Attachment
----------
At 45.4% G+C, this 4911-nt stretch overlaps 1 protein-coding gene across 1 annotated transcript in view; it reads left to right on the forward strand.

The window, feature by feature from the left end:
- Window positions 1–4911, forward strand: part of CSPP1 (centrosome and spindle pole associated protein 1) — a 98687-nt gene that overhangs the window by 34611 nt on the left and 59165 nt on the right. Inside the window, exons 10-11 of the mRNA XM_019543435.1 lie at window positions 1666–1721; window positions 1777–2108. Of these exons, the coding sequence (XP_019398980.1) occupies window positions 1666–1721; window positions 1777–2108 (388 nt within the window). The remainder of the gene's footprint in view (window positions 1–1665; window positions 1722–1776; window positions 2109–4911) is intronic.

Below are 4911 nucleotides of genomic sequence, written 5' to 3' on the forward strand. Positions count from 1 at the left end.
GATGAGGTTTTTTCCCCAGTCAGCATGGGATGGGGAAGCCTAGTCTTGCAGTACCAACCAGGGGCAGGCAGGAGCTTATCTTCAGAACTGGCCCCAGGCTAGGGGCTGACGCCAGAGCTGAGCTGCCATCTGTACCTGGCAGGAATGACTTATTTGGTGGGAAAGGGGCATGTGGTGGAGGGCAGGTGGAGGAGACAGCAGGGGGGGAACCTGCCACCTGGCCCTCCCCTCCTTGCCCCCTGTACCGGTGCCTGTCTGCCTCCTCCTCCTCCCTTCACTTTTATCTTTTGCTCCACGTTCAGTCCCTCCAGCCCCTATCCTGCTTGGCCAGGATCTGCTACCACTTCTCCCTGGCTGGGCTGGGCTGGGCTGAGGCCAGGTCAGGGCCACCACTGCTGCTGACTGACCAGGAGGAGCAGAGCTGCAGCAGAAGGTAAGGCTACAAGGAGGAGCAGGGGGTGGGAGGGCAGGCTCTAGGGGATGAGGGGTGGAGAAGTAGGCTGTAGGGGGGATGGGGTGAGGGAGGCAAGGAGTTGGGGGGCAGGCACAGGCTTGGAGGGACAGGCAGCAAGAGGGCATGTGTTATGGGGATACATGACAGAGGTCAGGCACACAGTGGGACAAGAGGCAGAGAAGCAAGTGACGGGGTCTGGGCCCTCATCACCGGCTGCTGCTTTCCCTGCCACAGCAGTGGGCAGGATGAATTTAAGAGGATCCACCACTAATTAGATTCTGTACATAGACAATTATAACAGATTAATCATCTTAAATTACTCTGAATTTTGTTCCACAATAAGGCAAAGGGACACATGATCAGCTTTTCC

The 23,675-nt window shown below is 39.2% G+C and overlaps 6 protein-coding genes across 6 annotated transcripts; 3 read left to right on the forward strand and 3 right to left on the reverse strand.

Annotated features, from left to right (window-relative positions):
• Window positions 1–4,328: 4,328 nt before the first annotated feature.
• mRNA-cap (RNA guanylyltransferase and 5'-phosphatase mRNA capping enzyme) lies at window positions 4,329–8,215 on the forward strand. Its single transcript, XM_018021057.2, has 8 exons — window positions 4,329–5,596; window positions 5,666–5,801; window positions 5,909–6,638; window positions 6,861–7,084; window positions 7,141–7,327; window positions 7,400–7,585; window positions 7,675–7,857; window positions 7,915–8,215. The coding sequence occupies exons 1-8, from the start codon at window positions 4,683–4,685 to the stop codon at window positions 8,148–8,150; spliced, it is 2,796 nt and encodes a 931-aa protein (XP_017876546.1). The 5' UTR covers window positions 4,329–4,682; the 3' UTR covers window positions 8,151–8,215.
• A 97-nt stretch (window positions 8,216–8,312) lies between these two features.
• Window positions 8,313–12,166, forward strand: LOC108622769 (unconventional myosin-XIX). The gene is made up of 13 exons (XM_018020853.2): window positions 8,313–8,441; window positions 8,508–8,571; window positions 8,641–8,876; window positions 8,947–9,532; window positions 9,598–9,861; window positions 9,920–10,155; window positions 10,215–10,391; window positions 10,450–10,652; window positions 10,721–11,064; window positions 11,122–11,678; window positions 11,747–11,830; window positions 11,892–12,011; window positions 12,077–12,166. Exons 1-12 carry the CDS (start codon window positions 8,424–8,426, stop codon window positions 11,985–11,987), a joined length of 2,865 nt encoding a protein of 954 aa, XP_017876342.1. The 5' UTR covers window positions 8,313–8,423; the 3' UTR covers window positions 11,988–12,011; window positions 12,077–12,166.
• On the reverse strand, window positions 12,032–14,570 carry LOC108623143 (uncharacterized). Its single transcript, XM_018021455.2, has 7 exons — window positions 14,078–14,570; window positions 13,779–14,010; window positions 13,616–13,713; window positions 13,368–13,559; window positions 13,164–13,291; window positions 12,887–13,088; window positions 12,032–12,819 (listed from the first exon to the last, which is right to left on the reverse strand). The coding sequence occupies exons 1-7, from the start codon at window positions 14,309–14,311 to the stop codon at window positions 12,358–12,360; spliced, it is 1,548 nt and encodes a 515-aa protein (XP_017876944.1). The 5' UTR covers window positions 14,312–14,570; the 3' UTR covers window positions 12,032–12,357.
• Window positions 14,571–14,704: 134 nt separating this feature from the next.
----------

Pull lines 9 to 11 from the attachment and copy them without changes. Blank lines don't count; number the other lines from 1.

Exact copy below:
• mRNA-cap (RNA guanylyltransferase and 5'-phosphatase mRNA capping enzyme) lies at window positions 4,329–8,215 on the forward strand. Its single transcript, XM_018021057.2, has 8 exons — window positions 4,329–5,596; window positions 5,666–5,801; window positions 5,909–6,638; window positions 6,861–7,084; window positions 7,141–7,327; window positions 7,400–7,585; window positions 7,675–7,857; window positions 7,915–8,215. The coding sequence occupies exons 1-8, from the start codon at window positions 4,683–4,685 to the stop codon at window positions 8,148–8,150; spliced, it is 2,796 nt and encodes a 931-aa protein (XP_017876546.1). The 5' UTR covers window positions 4,329–4,682; the 3' UTR covers window positions 8,151–8,215.
• A 97-nt stretch (window positions 8,216–8,312) lies between these two features.
• Window positions 8,313–12,166, forward strand: LOC108622769 (unconventional myosin-XIX). The gene is made up of 13 exons (XM_018020853.2): window positions 8,313–8,441; window positions 8,508–8,571; window positions 8,641–8,876; window positions 8,947–9,532; window positions 9,598–9,861; window positions 9,920–10,155; window positions 10,215–10,391; window positions 10,450–10,652; window positions 10,721–11,064; window positions 11,122–11,678; window positions 11,747–11,830; window positions 11,892–12,011; window positions 12,077–12,166. Exons 1-12 carry the CDS (start codon window positions 8,424–8,426, stop codon window positions 11,985–11,987), a joined length of 2,865 nt encoding a protein of 954 aa, XP_017876342.1. The 5' UTR covers window positions 8,313–8,423; the 3' UTR covers window positions 11,988–12,011; window positions 12,077–12,166.